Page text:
Coca-Cola released two attention grabbing Christmas ads, one of which has been taken down while the other is enjoying heightened support.
The first of the Coca-Cola ads was heavily criticized as being insensitive to the culture of the group it present. Furthermore, it was labeled as racist. Since December 1st the ad has been taken down from Coca-Cola’s YouTube channel. If you’re curious about the Coca-Cola ad you can still check it out online on third party sites. The fuss came around when the content of the Coca-Cola ad depicted the Totontepec Villa de Morelos community of Oaxaca, Mexico.
A group of young white people comes into the community with Coca-Cola and a Christmas tree. Both health groups and indigenous right groups criticized the Coca-Cola ad for being racist as well as insensitive. The indigenous community has been fighting spiking obesity rates for years now. Low awareness of the dangers of sugary drinks and their introduction to the indigenous community has led to a spike in obesity rates.
Nonetheless, according to Coca-Cola statements, the Christmas ad was misinterpreted. Within the apology message, the following statement could be seen:
“We deeply regret that the message has been misinterpreted when our intention was the exact opposite of the criticism received”.
The campaign for the Coca-Cola ad for Christmas was accompanied by the #AbreTuCorazon. The Christmas ad begins by stating that 81.6 percent of Mexicans feel that they are marginalized due to speaking another language. Thus the ad would have been an invitation for joining hands under the Coca-Cola banner, promoting acceptance and understanding of the other. The Christmas tree even lights up with the message Stand Together.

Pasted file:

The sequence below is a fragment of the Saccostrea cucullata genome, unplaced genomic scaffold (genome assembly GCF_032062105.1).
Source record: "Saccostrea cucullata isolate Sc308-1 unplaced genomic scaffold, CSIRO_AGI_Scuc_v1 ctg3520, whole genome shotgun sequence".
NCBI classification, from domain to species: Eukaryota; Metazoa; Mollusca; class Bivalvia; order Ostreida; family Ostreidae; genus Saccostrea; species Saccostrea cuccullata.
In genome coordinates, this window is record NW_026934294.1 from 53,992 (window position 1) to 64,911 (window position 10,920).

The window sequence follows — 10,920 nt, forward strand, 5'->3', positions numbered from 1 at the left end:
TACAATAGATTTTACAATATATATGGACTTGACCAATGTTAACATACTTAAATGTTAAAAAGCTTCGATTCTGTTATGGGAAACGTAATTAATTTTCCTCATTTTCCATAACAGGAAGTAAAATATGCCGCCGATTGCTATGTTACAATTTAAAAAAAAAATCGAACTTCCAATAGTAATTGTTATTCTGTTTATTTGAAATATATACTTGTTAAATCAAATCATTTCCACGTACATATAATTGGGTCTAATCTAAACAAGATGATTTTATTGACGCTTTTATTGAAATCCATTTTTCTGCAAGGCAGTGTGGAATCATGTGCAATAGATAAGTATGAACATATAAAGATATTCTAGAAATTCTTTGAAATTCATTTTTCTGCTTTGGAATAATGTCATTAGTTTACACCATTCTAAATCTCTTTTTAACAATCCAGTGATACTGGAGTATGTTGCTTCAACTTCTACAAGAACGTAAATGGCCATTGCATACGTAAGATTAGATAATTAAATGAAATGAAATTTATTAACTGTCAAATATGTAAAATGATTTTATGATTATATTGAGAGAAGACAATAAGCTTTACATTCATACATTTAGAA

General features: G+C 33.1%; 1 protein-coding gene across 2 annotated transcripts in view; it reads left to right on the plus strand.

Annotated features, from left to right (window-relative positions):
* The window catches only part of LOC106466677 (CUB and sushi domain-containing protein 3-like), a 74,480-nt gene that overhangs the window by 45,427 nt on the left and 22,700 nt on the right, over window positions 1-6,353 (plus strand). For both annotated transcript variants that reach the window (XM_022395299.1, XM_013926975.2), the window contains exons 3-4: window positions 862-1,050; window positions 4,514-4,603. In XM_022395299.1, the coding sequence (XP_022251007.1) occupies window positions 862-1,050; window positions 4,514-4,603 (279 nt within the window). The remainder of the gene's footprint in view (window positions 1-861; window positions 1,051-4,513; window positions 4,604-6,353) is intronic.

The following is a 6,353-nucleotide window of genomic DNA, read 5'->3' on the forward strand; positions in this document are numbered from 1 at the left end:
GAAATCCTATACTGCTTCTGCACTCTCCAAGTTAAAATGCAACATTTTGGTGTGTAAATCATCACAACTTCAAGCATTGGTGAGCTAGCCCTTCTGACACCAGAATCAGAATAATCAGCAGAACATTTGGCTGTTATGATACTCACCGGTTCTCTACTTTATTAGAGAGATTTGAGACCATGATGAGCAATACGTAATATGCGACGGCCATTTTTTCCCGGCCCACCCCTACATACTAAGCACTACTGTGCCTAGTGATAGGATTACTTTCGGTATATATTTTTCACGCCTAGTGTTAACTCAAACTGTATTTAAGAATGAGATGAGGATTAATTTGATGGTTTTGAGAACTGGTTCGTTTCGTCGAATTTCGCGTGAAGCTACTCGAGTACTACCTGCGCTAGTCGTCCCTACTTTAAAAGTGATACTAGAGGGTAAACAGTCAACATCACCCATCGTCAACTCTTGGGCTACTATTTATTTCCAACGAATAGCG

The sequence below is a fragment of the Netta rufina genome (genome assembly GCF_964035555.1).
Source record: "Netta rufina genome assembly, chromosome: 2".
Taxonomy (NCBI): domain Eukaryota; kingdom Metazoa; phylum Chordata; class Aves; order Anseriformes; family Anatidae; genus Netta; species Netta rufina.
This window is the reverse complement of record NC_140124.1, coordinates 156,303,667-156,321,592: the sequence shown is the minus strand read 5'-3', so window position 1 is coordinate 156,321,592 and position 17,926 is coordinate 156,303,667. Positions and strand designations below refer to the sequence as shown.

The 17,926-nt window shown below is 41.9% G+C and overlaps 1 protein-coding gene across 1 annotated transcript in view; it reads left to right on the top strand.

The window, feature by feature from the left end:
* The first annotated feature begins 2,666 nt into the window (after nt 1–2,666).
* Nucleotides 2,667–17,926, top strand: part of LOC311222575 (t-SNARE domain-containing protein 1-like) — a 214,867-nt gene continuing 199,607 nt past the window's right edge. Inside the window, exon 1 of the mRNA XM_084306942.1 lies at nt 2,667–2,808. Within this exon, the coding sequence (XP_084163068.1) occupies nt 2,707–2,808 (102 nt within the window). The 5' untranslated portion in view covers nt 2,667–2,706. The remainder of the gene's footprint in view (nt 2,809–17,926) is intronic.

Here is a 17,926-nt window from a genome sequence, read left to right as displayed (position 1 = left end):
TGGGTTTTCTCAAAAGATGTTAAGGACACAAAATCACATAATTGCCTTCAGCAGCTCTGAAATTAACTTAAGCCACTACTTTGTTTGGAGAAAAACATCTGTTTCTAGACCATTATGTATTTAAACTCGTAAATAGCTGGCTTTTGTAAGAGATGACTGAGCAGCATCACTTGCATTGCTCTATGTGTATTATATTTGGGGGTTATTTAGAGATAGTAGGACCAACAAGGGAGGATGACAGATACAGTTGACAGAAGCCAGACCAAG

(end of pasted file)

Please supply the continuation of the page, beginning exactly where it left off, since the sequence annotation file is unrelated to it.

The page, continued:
Yet for indigenous right advocates, the Christmas ad was a forceful introduction of consumerist practices in the indigenous community. According to Elvira Pablo, lawyer for indigenous rights, the Coca-Cola ad would have reinforced stereotypes rather than dismantling them. Others called the Christmas ad another colonialist attempt to brand Mexico.
We started this piece by announcing that Coca-Cola released two attention grabbing Christmas ads. The second of the Christmas ads, released in Denmark is more engaging and enjoys more support. One particular point: it contains a message which only 4.5 percent of the world’s population.
More specifically, the Christmas ad is targeted at color blind people. According to the Colour Blind Awareness NGO, an estimated 4.5 percent of the global population is color blind. At first glance, the Coca-Cola Christmas ad contains images of circles in different colours. For color blind people, the circles spell out the word LIFE. While a commercial for the new Coca-Cola Life beverage, the ad engages a small percentage of the global population as well.
Photo Credits: Wikimedia
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